Lavallee shines in rematch

By Dave Spencer
Photo Richard Anber

Super-featherweight Kevin Lavallee(11-0-1 9KO) avenged the only blemish on his otherwise stellar record in style Saturday night as a howitzer left hook to the body put Isaac Bejarano (9-13-1) down and out for a count of ten and beyond at 2:10 of the 5th round. Bjarno who got of to good start in the opening round working the body collapsed instantly to his knees and spat out his mouthpiece at eight. In obvious pain he rolled onto his back and remained motionless for four minutes and then eventually climbed to feet.

The victory helps erase the memories of their first fight two years ago where the Montreal fighter was forced to the scorecards and settled for a draw.

The draw for Bejarano has been the only bright spot in the last four years and has been sandwiched by eleven losses for the Mexican fighter who was making his seventh trip to Montreal. ‘Pollo’ has been a measuring stick for all 130 to 135 pounders and a right of passage and means of comparison for fans. He brings effort, provides rounds and often pushes his opponents Canadian opponents to the scorecards.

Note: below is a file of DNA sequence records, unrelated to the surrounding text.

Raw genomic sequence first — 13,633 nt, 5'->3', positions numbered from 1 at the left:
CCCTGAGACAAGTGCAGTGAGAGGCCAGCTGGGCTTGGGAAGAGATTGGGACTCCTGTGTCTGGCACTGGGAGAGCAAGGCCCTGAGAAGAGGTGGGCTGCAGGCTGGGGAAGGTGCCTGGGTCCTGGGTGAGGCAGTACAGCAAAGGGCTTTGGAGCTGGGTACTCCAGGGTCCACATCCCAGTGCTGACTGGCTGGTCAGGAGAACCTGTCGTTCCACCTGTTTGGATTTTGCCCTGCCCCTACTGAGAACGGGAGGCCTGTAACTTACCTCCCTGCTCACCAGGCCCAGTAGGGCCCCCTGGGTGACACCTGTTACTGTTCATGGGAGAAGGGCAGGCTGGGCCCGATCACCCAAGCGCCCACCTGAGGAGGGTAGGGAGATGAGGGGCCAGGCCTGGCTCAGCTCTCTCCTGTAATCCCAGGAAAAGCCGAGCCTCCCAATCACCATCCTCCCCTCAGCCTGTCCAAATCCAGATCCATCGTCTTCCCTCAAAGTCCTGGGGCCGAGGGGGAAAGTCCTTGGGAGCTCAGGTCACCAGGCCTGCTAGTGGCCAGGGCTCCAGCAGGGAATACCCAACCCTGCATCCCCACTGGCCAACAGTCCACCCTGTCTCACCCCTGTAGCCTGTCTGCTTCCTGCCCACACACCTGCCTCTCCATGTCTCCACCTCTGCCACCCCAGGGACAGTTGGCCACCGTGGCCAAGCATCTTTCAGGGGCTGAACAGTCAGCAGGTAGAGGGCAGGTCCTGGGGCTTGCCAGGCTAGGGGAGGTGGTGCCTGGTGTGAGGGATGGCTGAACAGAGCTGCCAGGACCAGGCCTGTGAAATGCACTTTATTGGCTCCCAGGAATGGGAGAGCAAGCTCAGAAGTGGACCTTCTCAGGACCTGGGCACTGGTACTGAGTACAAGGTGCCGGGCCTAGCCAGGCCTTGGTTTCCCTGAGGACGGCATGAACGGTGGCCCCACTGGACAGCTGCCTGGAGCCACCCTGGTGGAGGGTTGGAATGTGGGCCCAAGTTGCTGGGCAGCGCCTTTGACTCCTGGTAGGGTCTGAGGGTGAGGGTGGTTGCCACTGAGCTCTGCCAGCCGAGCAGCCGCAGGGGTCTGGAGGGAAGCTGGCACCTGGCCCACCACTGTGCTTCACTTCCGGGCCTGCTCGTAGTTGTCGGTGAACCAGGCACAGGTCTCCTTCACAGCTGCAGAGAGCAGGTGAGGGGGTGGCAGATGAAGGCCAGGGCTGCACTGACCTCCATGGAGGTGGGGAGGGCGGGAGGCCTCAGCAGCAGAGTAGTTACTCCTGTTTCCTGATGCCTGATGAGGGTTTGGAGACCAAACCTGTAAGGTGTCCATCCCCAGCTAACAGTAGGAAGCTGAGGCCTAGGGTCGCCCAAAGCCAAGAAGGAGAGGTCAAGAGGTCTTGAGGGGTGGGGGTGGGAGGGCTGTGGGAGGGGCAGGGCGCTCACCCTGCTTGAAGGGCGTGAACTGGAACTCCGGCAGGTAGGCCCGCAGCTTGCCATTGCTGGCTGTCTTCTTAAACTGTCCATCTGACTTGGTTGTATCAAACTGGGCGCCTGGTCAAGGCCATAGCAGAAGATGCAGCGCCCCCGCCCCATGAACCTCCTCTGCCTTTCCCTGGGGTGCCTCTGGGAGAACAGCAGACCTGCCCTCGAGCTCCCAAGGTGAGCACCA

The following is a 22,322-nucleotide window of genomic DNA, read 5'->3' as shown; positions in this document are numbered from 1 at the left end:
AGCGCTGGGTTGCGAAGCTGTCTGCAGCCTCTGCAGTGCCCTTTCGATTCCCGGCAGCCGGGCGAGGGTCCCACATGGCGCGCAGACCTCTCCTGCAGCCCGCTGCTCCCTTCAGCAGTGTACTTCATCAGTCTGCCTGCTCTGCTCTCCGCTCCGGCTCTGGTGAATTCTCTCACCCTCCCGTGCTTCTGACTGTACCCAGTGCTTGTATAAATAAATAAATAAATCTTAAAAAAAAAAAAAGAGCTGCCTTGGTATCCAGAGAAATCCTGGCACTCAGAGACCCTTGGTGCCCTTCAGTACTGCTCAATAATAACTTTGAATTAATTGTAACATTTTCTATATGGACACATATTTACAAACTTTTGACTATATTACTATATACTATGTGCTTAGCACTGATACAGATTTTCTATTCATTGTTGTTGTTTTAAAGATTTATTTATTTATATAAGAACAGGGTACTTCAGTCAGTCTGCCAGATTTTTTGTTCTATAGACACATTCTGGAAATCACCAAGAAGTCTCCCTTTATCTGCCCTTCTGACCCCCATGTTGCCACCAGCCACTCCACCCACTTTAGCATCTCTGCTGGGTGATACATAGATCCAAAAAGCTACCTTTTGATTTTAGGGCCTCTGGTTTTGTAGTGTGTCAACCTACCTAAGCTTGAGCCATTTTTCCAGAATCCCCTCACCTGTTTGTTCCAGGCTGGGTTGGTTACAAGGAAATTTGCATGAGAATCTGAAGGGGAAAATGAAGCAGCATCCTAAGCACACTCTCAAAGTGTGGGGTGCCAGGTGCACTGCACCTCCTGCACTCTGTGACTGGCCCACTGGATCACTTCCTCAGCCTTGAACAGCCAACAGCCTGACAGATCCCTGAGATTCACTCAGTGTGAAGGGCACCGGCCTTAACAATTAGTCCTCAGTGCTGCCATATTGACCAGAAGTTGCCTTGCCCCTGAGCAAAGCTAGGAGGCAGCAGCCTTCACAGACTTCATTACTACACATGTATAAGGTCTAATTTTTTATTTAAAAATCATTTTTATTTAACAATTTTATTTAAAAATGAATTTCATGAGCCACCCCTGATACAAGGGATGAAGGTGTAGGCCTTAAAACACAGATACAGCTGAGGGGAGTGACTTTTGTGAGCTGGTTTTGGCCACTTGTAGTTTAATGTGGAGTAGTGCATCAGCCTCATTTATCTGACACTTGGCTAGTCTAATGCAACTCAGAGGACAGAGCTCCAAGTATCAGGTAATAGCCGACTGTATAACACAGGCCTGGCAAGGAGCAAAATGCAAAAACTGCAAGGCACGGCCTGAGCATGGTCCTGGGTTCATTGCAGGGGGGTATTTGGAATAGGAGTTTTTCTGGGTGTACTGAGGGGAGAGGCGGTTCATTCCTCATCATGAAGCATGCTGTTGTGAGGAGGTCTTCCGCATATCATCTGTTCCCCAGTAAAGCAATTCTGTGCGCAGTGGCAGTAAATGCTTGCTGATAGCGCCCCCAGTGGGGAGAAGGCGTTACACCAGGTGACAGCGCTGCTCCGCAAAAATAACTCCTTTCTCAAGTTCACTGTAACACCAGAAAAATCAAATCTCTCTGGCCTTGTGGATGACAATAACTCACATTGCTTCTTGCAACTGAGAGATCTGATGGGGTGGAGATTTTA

Simply put it was a fight Lavallee needed and needed impressively or risk getting left behind.

With a draw to pin his hopes on, Bejarano came out aggressively in the first, going to the body and avoiding Lavallee who was loading up a bit on his punches.

With eight rounds to work with, there was no desperation but instead a unremitting determination that quickly manifested itself in the second round. Lavallee was quickly able to turn things around as his sharp counter combinations peppered Bejarano. The Mexican was eating thre and four punches at a time and had trouble keeping up with Lavallee’s ring movement. By the third round the Montreal fighter was working in an uppercut into his arsenal and whatever resolve Bejarano came in with was quickly disappearing. All the more so in the fourth when the punches being served up from the undefeated fighter were done so with even more authority and maximum leverage.

As much as it seemed the end was inevitable, it came surprisingly abruptly in the fifth with a mammoth left hook that left no doubt. Lavallee had one shot at redemption, and ended things with one shot.

Journeymen collide

What happens when you have two journeymen heavyweights with six wins between them in a total of 55 professional fights? Two combatants who have travelled the world and served up as fodder to build records for other hopefuls finally being given a chance at a rare and sacred win? A draw of course, six rounds settled nothing between Stephane Tessier (3-29-2) and Taffo Asongwed 3-12-8 who battled to a 58-56, 56-58, 57-57 stalemate.

The battle was indicative of both fighter’s careers. Asongwed came out strong and faded. He did manage some good body work and actually threw some good combinations.